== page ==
Check Your Paper for Errors.
You’ll be Glad You Did

Fox checking for errors

Check your paper for errors. Chances are high that you’ll find some. Develop great strategies for catching them. First, what type of paper have you written? If it’s an essay, look at your thesis statement. This statement tells the reader what to expect in your paper. Make sure you’ve understood your statement. If you didn’t, your paper will be vague and will miss the point.

Recall that…

The thesis statement should be one sentence, two at the most. It should also be specific and show which side you’re on regarding the issue. Your thesis statement should contain tension. One way of doing this is to use sentences that are less simple (Corbyn).

In order to successfully check your paper for errors, recall the four popular types of essays. They are the…

  • Narrative
  • Descriptive
  • Argumentative
  • Expository

Which one of these have you written?

  • A narrative essay focuses on telling a story. It could be from a personal experience or an imaginative one. Strong emphasis is placed on creativity.
  • A descriptive essay focuses on describing a person or object. It can be somewhat narrative but the main point is that it’s focused on description.
  • An argumentative essay is when you must present evidence for your argument. You must convince a reader of your stance.
  • The expository essay focuses on how well you investigate an idea and balance your view of the topic.

Make sure you have identified clearly which type of essay you have. If it is not clear, you’ll need to make sure it is.

Recall that your essay has an introduction, a body, and a conclusion. Does your introduction introduce your thesis and the supporting ideas? Check to make sure that your body paragraph(s) supports your idea or argument and gives a general statement, moves on to the specific and ends with an example. Recall that the body carries your argument. When you check your paper for errors, make sure your conclusion restates your thesis and sums up the points you made in the body. Does it bring your paper to a logical conclusion? Is it coherent and convincing?

Check your paper for errors by paying attention to the word count. Is it consistent with what your instructor says it should be? Trim some words if it’s above what it should be, and add some words if it’s below. However, be careful with subtracting and adding. You don’t want to cut so much that it takes away some of the meat from your essay. On the other hand, you don’t want to add words that are meaningless, leaving the reader confused.

Reread your paper a few times. You’re looking for different things, as suggested by the above items. This time around, though, you might focus on words or sentences that your spell checker flagged. It is not always right, neither is it always wrong. Investigate thoroughly those flags. In the next pass, you might see mistakes in sentence structure. The subject and verb may not agree: Mary carry the dog to the vet. Of course, it should be Mary carries the dog to the vet.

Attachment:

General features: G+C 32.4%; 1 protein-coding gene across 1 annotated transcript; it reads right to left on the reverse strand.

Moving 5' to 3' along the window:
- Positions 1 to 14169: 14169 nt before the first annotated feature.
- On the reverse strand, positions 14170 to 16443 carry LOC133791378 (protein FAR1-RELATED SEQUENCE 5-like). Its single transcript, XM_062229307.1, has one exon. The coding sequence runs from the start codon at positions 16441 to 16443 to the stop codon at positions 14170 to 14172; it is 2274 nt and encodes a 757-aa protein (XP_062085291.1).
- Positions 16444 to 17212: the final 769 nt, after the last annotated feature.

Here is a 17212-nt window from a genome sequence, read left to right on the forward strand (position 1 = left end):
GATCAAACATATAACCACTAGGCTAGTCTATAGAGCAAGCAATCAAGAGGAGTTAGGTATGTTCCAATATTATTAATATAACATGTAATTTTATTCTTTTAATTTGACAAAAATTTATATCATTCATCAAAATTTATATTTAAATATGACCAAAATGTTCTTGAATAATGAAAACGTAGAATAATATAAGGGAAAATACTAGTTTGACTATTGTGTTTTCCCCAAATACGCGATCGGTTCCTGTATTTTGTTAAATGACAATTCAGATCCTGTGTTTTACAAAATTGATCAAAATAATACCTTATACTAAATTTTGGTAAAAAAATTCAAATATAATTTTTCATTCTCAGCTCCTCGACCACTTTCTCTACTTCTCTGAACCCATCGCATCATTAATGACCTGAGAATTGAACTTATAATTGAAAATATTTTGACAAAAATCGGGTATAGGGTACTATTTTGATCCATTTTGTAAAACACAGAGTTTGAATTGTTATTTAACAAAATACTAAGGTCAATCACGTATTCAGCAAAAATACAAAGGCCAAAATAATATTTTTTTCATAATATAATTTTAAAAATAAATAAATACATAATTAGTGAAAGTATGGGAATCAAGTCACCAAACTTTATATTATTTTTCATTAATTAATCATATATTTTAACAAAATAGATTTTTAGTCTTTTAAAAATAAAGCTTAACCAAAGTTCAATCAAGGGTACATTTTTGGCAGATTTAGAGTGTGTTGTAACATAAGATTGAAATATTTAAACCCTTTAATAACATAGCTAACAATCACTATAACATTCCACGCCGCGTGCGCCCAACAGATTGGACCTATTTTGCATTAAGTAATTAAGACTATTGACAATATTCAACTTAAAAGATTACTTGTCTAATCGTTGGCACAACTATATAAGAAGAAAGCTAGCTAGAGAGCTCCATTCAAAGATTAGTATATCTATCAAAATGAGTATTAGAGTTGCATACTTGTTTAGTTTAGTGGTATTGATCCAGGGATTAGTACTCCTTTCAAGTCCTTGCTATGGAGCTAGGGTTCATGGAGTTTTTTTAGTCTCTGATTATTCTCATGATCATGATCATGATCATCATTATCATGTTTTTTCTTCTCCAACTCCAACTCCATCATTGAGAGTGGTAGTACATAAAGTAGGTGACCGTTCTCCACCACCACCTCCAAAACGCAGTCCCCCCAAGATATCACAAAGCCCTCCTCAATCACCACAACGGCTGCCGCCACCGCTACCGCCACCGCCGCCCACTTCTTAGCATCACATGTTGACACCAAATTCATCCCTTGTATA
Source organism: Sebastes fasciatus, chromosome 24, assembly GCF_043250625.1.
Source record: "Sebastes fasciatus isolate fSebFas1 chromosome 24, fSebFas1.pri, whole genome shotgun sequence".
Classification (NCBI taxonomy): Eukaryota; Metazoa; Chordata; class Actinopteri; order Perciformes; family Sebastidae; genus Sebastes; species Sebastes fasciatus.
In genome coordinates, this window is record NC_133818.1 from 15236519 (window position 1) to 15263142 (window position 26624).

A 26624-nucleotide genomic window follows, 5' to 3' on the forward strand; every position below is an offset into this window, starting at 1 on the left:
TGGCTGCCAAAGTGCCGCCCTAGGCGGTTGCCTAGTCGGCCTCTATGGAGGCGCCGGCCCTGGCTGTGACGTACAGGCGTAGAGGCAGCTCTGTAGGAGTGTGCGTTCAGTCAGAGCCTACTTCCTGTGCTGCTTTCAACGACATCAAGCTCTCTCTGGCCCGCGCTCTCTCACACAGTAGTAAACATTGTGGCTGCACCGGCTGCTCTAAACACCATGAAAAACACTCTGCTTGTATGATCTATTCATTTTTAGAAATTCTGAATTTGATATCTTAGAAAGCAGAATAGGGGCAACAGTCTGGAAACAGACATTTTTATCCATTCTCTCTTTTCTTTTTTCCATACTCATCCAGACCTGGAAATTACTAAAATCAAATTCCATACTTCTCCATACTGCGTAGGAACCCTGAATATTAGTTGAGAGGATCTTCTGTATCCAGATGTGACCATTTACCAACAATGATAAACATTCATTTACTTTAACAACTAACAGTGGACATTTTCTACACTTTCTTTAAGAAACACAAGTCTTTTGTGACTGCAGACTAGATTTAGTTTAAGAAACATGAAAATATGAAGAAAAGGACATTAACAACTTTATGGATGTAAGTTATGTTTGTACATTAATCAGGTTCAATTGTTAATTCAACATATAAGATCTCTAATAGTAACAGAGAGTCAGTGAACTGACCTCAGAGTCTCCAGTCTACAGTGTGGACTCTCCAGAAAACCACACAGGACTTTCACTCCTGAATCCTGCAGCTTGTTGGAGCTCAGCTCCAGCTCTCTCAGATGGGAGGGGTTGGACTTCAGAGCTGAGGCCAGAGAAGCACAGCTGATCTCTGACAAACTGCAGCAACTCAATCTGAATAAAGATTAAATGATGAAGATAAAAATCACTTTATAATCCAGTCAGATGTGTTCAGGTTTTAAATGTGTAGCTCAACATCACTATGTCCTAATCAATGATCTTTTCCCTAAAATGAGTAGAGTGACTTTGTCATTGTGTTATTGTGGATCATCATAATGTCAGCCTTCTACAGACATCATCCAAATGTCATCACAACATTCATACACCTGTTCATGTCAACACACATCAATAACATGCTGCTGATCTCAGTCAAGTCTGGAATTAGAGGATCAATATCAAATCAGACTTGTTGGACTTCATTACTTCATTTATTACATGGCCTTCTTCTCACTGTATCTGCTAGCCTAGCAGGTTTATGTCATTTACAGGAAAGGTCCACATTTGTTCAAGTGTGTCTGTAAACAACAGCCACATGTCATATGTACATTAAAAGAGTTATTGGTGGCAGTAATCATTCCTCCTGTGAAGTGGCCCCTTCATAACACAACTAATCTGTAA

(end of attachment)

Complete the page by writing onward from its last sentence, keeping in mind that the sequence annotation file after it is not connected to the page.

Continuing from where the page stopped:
More on How to Check Your Paper for Errors

Grammar book and other books.

Here are a few common grammatical errors. Be on the lookout for more. Learn to spot them at a glance.

  • There and their
  • Lose and loose
  • Your and you’re
  • Chose and choose
  • Its and it’s
  • To and too

Make sure your paper stays on topic. It’s easy to start an appropriate topic, and when it reminds you of something else, you begin to write about that “something else.” It may be interesting, but it doesn’t belong. Stay on point.

Check your paper for errors by making sure you have avoided using offensive or defamatory language. Also, avoid using slang. Many readers might not be hip to it. Get my drift?

Check Your Paper for Errors by Paying Attention to Citing and Paraphrasing

Woman checking paper

Have you cited an author’s work? Have you given proper attributes? Recall the most common styles: APA, MLA, and Chicago Manual of Style. Review these to determine if you have cited them correctly. You may have also paraphrased an author. It’s important to review this also.

Paraphrasing is restating a passage by putting it into your own words. The meaning of the author’s passage remains the same, but by putting it in your own style, you let your voice shine through. You avoid plagiarizing by citing the source (McCombs, 2021).

When you want to check your paper for errors, it may be a good idea to let a colleague have a look at it. She may be able to see errors that you’ve missed. She may focus on areas that you did not. Fresh eyes can go a long way.

Corbyn, Joe. Essay Writing: A Reference Guide to Organizing and Writing Argumentative Essays, Classification Essays, Process Essays, and More (Page 18) . . . e-book ed., 2020.

McCombes, S. (2021, September 20). How to Quote in Academic Writing. Retrieved January 7, 2022, from

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